(also called plagiarism)

        Excessive contributions from any one member of the list

        Questions that should simply be asked to a librarian


Yours,
Michael Saenger

(2)----------------------------------------------------------------------------
From:           Harvey Wheeler <This email address is being protected from spambots. You need JavaScript enabled to view it.>
Date:           Wednesday, 13 Mar 96 22:38:19 UT
Subject: 7.0199  Re: About This List
Comment:        RE: SHK 7.0199  Re: About This List

This conference is superbly run and all I need do if the thread gets dull is
delete.

But also, I would like to be able to evesdrop on the discussions of the top
scholars.  So, how about a set of members entitled to post read-only
contributions.  Would this give us the best of both worlds?  The exclusivity
doesn't bother me.  If it did, I would apply to join them, submitting a
contribution designed to earn their vote to admit me.  It is a kind of gloss on
academic refereeing.

One could still E-Mail them privately.

Re: Funeral Elegy (and the Sonnets)

Shakespeare Electronic Conference, Vol. 7, No. 0205.  Thursday, 14 March 1996.

(1)     From:   Don Foster <This email address is being protected from spambots. You need JavaScript enabled to view it.>
        Date:   Wednesday, 13 Mar 1996 19:42:05 -0400 (EDT)
        Subj:   Funeral Elegy (and the Sonnets)

(2)     From:   Richard J Kennedy <This email address is being protected from spambots. You need JavaScript enabled to view it.>
        Date:   Wednesday, 13 Mar 1996 14:37:24 -0800
        Subj:   Funeral Elegy

(3)     From:   Michael Skovmand <This email address is being protected from spambots. You need JavaScript enabled to view it.>
        Date:   Thursday, 14 Mar 1996 09:39:47 MET
        Subj:   Re: SHK 7.0202  Re: Funeral Elegy (and the Sonnets)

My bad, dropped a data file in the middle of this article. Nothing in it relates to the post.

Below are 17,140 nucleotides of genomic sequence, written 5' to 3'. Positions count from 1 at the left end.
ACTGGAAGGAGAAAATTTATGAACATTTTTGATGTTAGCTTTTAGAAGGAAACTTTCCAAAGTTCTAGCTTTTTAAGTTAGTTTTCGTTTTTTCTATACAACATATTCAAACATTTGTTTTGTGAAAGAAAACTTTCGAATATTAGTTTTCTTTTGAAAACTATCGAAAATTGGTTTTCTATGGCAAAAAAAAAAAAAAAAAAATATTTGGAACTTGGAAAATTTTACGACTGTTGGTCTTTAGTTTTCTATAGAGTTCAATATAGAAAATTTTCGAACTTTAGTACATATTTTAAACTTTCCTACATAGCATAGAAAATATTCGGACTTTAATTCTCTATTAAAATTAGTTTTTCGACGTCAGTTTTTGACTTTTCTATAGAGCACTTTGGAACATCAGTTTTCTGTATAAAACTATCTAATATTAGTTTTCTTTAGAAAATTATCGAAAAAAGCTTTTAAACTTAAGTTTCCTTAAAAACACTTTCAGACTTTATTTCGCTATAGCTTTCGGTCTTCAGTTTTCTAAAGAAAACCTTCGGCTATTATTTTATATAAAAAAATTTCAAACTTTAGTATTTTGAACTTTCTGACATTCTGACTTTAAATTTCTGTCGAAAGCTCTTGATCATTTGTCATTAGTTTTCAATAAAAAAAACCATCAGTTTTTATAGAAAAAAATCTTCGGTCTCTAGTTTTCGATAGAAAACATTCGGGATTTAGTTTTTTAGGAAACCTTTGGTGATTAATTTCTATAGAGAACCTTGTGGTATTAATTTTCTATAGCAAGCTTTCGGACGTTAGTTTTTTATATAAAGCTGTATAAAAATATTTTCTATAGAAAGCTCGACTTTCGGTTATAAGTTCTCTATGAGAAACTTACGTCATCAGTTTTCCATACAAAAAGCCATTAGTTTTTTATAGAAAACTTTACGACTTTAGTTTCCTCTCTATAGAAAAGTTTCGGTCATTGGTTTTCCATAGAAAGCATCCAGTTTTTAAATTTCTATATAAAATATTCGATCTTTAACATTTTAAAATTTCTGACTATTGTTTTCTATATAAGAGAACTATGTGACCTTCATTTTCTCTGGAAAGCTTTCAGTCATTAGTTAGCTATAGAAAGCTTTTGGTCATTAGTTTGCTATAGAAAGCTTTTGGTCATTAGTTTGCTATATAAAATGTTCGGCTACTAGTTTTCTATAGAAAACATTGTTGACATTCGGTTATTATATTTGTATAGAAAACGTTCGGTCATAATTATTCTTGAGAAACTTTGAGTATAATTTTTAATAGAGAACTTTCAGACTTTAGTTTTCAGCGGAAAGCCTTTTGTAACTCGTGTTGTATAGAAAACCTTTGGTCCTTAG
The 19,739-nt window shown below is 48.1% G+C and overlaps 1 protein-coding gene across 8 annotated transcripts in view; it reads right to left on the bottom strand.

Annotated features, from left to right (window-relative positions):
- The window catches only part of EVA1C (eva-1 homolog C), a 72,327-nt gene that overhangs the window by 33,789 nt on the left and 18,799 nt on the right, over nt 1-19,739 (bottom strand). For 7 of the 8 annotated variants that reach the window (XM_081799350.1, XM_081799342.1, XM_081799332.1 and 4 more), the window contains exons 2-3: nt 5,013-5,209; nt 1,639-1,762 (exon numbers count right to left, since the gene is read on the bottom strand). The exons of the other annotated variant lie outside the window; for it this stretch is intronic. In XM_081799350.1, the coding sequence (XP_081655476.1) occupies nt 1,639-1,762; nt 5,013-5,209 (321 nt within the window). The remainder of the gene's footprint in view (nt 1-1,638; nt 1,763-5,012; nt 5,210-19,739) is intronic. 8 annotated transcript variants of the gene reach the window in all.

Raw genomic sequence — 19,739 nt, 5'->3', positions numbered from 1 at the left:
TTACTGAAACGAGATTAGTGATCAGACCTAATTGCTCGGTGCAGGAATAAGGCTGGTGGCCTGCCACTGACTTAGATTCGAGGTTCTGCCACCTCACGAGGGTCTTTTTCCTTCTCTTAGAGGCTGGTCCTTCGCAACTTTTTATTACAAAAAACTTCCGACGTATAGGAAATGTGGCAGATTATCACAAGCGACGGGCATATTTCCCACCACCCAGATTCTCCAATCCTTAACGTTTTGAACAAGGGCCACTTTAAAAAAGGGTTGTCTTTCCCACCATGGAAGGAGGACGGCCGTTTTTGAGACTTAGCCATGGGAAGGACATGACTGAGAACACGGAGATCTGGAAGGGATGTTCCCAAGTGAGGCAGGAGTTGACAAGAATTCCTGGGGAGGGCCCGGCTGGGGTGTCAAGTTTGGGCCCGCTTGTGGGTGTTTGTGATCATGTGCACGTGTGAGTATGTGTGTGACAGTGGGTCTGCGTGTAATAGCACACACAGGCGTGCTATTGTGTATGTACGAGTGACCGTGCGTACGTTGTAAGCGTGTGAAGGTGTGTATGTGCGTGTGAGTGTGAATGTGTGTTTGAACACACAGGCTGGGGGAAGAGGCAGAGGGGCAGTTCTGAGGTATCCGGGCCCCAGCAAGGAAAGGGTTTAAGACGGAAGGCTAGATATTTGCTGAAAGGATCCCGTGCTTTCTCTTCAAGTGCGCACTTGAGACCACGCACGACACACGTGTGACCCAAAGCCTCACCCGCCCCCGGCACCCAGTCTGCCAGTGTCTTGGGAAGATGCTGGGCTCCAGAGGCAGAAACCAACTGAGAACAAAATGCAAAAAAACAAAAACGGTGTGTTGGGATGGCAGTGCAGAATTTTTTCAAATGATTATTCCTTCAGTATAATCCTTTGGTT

(1)----------------------------------------------------------------------------
From:           Don Foster <This email address is being protected from spambots. You need JavaScript enabled to view it.>
Date:           Wednesday, 13 Mar 1996 19:42:05 -0400 (EDT)
Subject:        Funeral Elegy (and the Sonnets)

Just when I say that I'll try to avoid arguing with Richard Kennedy, he again
bites his own foot.  He writes:

>The word "of" is a weak word, very useful, but not much for poetic
>expression, lacking tension, emphasis, and so forth.  Worse yet, >you
>wouldn't want to begin a line with the feeble thing. In the >Funeral Elegy, 30
>lines begin with "Of". In the first 578 lines of >the Sonnets, 2 lines begin
>with "Of". I'm as sorry about it as >Shakespeare probably was, but statistics
>are statistics.

The reason that FE has a high percentage of "Of" (1 per 20 lines) will be
perfectly obvious to most SHAKSPERians: The verse is highly enjambed.  Only a
few English poets living in 1612--all London playwrights--sustain a rate of
enjambment as high as that found in FE--and ALL of those poets have a high
percentage of lines beginning with "Of." As Shakespeare's rate of enjambment
rockets upward from 1606 to 1613, so does his frequency of lines beginning with
"Of."  If there were not about 30 lines beginning with "Of" in the Elegy, it
would constitute evidence *against* Shakespeare's authorship.  For example: of
the first 250 lines of Henry VIII (from I.i.1 to I.ii.25, which everyone agrees
are by Shakespeare), 11 begin with "Of" (1 per 23 lines); of the first 250
pentameter lines of TNK (from I.i.26 to II.i.42), 10 begin with "Of" (1 per 25
lines).  And yet both of these are conversational texts, with discontinuous
speeches--so that many more lines must begin a new sentence than in the